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Nancy Leppink
Deputy Administrator, Wage and Hour Division
US Department of Labor
200 Constitution Avenue, NW, S-3510
Washington, DC 20210

Re: RIN 1235-AA06 – Proposed Changes to the Agricultural Child Labor Regulations

Dear Deputy Administrator Leppink:

Human Rights Watch strongly supports the proposed amendments to the Agricultural Hazardous Occupations Orders published in the Federal Register on September 2, 2011. Agriculture is the most dangerous industry open to children, according to the Centers for Disease Control’s National Institute for Occupational Safety and Health (NIOSH). The proposed amendments would help protect the youngest child workers from injury and death.

Human Rights Watch has documented the dangerous conditions of work for child farmworkers in the United States since 2000, through firsthand interviews with children, their parents, experts on farm safety and agriculture, and others, as well as through secondary research.[1] Human Rights Watch conducts research on the worst forms of child labor around the world and has reported on hazardous child labor in agriculture in Ecuador, Egypt, El Salvador, India, and Kazakhstan, as well as the United States. We conclude that the US government’s failure to protect children working in agriculture not only endangers children, it also violates the country’s international legal obligations, including under ILO Convention No. 182 on the Worst Forms of Child Labor.

More children die in agriculture than in any other industry. Last year 12 of the 16 children under age 16 who suffered fatal occupational injuries worked in crop production, according to the Bureau of Labor Statistics. Taking into account older children, more than half of all workers under age 18 who died from work-related injuries worked in crop production. By comparison, crop workers made up only 7 percent of workers of all ages who died from work-related injuries in 2010.[2] According to NIOSH, young workers’ “biologic, social, and economic characteristics” cause them “unique and substantial risks for work-related injuries and illnesses.”[3] These characteristics include rapidly growing “organ and musculoskeletal systems, which may make them more likely to be harmed by exposure to hazardous substances or to develop cumulative trauma disorders”; and less experience, training, and knowledge about how to work safely.”[4]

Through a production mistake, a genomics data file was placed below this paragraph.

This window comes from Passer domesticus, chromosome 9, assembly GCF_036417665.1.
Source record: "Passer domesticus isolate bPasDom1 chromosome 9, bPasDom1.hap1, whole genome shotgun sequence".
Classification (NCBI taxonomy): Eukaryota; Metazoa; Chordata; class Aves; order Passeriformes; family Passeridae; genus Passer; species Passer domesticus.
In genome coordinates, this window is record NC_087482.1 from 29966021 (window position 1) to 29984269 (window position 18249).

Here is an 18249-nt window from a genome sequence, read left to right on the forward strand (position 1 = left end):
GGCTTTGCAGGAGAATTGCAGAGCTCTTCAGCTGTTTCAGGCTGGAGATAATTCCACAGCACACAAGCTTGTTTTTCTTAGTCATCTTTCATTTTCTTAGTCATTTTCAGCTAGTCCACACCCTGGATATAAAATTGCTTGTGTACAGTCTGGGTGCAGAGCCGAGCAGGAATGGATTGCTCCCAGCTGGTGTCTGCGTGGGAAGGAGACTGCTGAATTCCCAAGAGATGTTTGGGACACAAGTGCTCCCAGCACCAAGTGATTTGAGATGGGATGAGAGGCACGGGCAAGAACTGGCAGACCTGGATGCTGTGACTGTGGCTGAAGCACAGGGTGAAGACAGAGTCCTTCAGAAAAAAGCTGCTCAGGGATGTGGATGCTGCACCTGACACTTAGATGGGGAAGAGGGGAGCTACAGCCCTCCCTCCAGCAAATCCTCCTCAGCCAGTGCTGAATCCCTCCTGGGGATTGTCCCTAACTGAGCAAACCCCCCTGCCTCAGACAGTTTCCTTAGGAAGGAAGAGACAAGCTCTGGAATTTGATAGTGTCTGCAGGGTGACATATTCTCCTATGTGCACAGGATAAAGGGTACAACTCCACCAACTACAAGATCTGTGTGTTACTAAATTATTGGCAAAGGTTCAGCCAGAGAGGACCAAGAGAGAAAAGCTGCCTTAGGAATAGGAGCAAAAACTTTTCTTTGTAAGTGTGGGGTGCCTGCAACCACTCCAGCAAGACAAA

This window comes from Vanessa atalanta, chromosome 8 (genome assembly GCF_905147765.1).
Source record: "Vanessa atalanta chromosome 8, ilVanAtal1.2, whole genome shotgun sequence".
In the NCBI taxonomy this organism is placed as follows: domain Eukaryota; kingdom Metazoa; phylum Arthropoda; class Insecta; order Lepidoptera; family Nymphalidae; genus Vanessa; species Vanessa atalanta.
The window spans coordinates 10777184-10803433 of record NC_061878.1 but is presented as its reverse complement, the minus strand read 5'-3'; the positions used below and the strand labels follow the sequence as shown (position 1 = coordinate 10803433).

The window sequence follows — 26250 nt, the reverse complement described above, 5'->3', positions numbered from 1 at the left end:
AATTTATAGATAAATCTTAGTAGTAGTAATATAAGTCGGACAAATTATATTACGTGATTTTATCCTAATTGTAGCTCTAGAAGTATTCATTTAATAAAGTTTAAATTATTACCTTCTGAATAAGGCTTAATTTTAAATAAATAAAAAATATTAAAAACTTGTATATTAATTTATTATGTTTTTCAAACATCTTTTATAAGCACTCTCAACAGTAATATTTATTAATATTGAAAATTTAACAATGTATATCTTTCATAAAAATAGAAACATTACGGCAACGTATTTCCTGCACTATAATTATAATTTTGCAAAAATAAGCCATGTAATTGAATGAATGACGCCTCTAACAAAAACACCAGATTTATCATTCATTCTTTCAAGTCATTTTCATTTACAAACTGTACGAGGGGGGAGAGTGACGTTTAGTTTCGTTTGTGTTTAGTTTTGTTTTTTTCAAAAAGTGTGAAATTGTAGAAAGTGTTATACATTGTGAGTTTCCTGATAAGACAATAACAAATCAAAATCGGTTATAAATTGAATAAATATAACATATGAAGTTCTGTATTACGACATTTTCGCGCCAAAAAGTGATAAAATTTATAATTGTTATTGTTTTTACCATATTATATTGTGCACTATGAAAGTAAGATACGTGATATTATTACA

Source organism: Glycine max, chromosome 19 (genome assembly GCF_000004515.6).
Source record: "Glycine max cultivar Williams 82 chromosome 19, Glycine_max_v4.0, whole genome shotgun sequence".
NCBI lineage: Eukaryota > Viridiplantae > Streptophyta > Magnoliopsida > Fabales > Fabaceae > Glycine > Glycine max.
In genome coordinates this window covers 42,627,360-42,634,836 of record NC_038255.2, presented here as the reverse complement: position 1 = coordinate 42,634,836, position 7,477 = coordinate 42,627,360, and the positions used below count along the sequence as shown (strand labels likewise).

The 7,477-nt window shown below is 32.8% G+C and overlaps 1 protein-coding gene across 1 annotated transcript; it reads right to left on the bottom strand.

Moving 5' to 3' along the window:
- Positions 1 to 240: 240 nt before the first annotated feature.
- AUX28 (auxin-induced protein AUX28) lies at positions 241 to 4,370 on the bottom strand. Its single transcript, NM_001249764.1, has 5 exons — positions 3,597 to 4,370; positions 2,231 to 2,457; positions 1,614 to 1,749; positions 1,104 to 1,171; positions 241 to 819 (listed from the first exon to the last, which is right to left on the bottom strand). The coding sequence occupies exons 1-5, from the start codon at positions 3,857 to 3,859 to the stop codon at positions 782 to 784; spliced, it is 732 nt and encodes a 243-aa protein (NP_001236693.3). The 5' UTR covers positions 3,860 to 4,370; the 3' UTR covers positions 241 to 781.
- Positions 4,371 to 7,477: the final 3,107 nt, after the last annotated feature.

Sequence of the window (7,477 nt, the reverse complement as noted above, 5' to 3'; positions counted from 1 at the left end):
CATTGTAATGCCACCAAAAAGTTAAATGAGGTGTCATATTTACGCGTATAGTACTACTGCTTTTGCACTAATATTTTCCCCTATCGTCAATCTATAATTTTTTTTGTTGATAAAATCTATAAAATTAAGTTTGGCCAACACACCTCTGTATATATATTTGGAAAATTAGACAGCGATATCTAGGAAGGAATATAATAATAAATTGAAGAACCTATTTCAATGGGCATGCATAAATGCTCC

In interviews with Human Rights Watch, child farmworkers described working with heavy machinery, including tractors; falling from ladders; exposure to pesticides and experiencing symptoms consistent with pesticide poisoning; working in extreme heat to the point of dehydration; and “topping” and harvesting tobacco where they risked green tobacco sickness.[5]

Many of the proposed changes would help address these risks for children under age 16. These would include prohibiting the use of all tractors, all powered equipment, and some non-powered equipment; reducing the working height on a ladder from twenty feet to six feet and extending the prohibition to working at any heights on top or sides of buildings and structures; strengthening protections against pesticides and pesticide handling; and prohibiting work in the production and curing of tobacco.The Labor Department should additionally include in its revisions protections for from temperature extremes, such as heat exposure.

The document in the Federal Register also raises questions about the payment of piece rates and prolonged exposure to potentially harmful conditions. Children routinely told Human Rights Watch that they felt pressure to work as quickly as possible, with few breaks, and to keep working even when injured or when sickened by pesticides, heat, tobacco, or illnesses.[6] In our research we found that payment on a piece rate, in addition to resulting in children often earning far less than the minimum wage, increased this pressure, sometimes at the expense of drinking water or cooling down when overheated.

In conclusion, Human Rights Watch welcomes the proposed amendments to the Agricultural Hazardous Occupations Orders. The changes are long overdue, and we urge the Wage and Hour Division to complete and adopt changes to these rules within 30 days.


Zama Coursen-Neff
Deputy Director, Children’s Rights Division
Human Rights Watch

[1] See Human Rights Watch, Fingers to the Bone: United States Failure to Protect Child Farmworkers, 2000,; and Human Rights Watch, Fields of Peril: Child Labor in US Agriculture, 2010,

[2] Email from Sean Smith, Bureau of Labor Statistics, US Department of Labor, to Human Rights Watch, August 29, 2011 (citing preliminary data for 2010).

[3] National Institute for Occupational Safety and Health (NIOSH), Centers for Disease Control, “Young Worker Safety and Health,” January 13, 2010, (accessed April 3, 2010).

[4] NIOSH, “NIOSH Alert: Preventing Deaths, Injuries and Illnesses of Young Workers,” no. 2003-128, July 2003, pp. 1-2.

[5] See Human Rights Watch, Fields of Peril.

[6] Ibid., pp. 55-56.

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